“Then I guess I must have said that” by Brigham Larimer

The misinformation effect is one that can actually cause people to recall things in a way that never happened. By planting misleading or false information into one’s mind, that person may later recall the false information as actually having happened.

I was subject to this effect only a few days ago. An old roommate of mine, Evan, sent me the following:

That’s me in the picture. The text is in reference to a funny conversation Evan and I had several months ago. Evan pointed out to me that on a bottle of combination peanut butter and jelly, it read: “America’s Favorite” in large letters, followed by “Combination Peanut Butter and Jelly” in much smaller print. We joked about how many contenders are in line for such an honor as that, maybe two? Three tops? It became a little inside joke we would laugh about every now and then.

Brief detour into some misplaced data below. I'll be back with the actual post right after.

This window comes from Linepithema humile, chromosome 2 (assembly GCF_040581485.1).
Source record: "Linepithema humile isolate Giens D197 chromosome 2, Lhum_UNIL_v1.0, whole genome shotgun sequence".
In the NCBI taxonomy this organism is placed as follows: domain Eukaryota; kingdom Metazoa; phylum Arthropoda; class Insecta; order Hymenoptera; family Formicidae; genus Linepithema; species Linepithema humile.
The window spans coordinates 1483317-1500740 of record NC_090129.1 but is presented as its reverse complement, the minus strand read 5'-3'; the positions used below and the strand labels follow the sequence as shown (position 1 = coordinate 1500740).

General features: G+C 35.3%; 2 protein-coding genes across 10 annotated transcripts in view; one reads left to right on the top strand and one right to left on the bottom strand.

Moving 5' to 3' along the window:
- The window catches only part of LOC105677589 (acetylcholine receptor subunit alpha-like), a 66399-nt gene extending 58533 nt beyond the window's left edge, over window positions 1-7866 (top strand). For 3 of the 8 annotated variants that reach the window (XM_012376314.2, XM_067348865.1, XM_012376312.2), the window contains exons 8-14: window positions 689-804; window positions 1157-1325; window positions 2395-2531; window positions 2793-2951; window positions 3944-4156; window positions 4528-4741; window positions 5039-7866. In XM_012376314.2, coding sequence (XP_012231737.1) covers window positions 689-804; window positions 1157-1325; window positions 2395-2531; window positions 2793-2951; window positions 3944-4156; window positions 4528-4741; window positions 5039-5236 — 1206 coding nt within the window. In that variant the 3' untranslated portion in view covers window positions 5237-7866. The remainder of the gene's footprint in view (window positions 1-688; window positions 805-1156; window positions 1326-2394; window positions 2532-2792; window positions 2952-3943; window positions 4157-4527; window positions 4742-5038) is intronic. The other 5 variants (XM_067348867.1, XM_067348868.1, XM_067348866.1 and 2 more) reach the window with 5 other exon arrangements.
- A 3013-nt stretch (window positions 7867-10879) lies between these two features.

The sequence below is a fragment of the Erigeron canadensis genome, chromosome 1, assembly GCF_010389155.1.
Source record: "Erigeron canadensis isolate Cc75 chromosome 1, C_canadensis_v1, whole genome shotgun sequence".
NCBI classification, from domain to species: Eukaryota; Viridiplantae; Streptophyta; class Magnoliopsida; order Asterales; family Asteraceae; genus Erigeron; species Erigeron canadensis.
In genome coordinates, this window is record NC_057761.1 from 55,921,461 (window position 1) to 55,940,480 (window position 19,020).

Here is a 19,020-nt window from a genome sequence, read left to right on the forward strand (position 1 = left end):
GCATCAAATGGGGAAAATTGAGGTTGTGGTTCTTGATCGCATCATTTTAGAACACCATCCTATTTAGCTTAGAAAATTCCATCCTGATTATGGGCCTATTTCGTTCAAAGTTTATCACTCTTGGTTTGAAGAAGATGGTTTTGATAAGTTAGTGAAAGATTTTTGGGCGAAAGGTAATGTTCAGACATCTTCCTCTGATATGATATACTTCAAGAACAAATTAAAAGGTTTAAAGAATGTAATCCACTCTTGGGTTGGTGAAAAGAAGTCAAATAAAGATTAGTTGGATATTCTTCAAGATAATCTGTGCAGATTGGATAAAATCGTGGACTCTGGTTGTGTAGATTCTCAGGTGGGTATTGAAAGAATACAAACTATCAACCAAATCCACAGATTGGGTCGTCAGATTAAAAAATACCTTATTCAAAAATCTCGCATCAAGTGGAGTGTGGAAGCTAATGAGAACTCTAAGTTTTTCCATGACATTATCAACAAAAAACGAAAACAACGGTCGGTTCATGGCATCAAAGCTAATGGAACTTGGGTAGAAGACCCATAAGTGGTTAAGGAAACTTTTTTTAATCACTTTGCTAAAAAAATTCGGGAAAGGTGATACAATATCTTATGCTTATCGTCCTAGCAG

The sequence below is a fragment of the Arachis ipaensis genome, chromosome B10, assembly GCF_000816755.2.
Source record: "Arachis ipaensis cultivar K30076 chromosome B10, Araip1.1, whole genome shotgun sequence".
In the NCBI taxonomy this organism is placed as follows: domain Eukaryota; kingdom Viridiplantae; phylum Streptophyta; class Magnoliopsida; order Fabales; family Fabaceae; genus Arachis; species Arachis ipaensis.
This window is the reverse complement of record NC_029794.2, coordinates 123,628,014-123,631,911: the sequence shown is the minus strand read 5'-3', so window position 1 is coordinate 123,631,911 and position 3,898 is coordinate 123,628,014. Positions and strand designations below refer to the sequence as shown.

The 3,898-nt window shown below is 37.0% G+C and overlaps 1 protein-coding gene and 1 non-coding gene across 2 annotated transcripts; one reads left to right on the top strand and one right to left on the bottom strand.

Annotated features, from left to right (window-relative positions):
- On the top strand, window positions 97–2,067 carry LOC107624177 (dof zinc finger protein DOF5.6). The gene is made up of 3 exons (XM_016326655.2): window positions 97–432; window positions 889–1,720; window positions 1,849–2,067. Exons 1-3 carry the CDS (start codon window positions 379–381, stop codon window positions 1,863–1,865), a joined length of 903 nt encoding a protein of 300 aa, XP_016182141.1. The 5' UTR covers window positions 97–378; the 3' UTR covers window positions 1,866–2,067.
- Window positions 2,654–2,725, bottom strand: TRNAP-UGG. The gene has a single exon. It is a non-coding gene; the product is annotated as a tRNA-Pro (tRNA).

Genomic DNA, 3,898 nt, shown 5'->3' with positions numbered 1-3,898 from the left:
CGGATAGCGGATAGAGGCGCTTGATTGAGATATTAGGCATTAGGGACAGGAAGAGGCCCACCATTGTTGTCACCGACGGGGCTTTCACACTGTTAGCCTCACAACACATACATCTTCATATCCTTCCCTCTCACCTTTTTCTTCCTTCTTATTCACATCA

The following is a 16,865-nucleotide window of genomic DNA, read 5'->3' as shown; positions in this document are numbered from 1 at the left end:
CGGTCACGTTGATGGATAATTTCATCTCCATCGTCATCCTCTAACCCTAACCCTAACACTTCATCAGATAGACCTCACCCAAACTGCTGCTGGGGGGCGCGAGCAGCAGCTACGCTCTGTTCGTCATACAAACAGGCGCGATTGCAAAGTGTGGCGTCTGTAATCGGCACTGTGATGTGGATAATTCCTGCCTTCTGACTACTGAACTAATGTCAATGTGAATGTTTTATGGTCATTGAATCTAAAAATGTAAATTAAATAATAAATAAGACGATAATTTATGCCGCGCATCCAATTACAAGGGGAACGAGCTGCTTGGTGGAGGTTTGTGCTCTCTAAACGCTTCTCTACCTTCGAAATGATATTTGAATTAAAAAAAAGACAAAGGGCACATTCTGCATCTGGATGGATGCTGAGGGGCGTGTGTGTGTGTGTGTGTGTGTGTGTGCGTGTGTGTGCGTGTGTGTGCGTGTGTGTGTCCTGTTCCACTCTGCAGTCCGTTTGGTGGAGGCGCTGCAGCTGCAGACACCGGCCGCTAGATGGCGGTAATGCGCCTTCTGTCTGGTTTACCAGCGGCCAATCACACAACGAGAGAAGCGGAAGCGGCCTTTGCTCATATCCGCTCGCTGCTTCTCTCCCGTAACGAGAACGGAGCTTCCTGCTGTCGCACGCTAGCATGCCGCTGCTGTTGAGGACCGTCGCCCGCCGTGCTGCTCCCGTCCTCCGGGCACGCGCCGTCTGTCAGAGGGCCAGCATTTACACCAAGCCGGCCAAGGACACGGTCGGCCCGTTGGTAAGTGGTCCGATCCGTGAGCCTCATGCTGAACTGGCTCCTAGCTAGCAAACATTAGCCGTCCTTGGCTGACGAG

Anywho, when I got this picture, I assumed that I must have said the line at the top at some point and that Evan was quoting me by adding that text. I told my girlfriend (who was with me at the time) my imagined scenario that prompted me to say those exact words to Evan. It certainly sounded like something I would have said, so I easily came up with a hypothetical context that quickly became a memory of the event. A day or two later, I find out that I didn’t actually say that, but that Evan came up with it simply to capture the essence of our little inside joke, even though I thought that I actually remembered saying it!

I was struck immediately with how easy it was for me to forge a false memory. All it took was an implication that something very plausible had taken place, and then my imagination filled in the rest.

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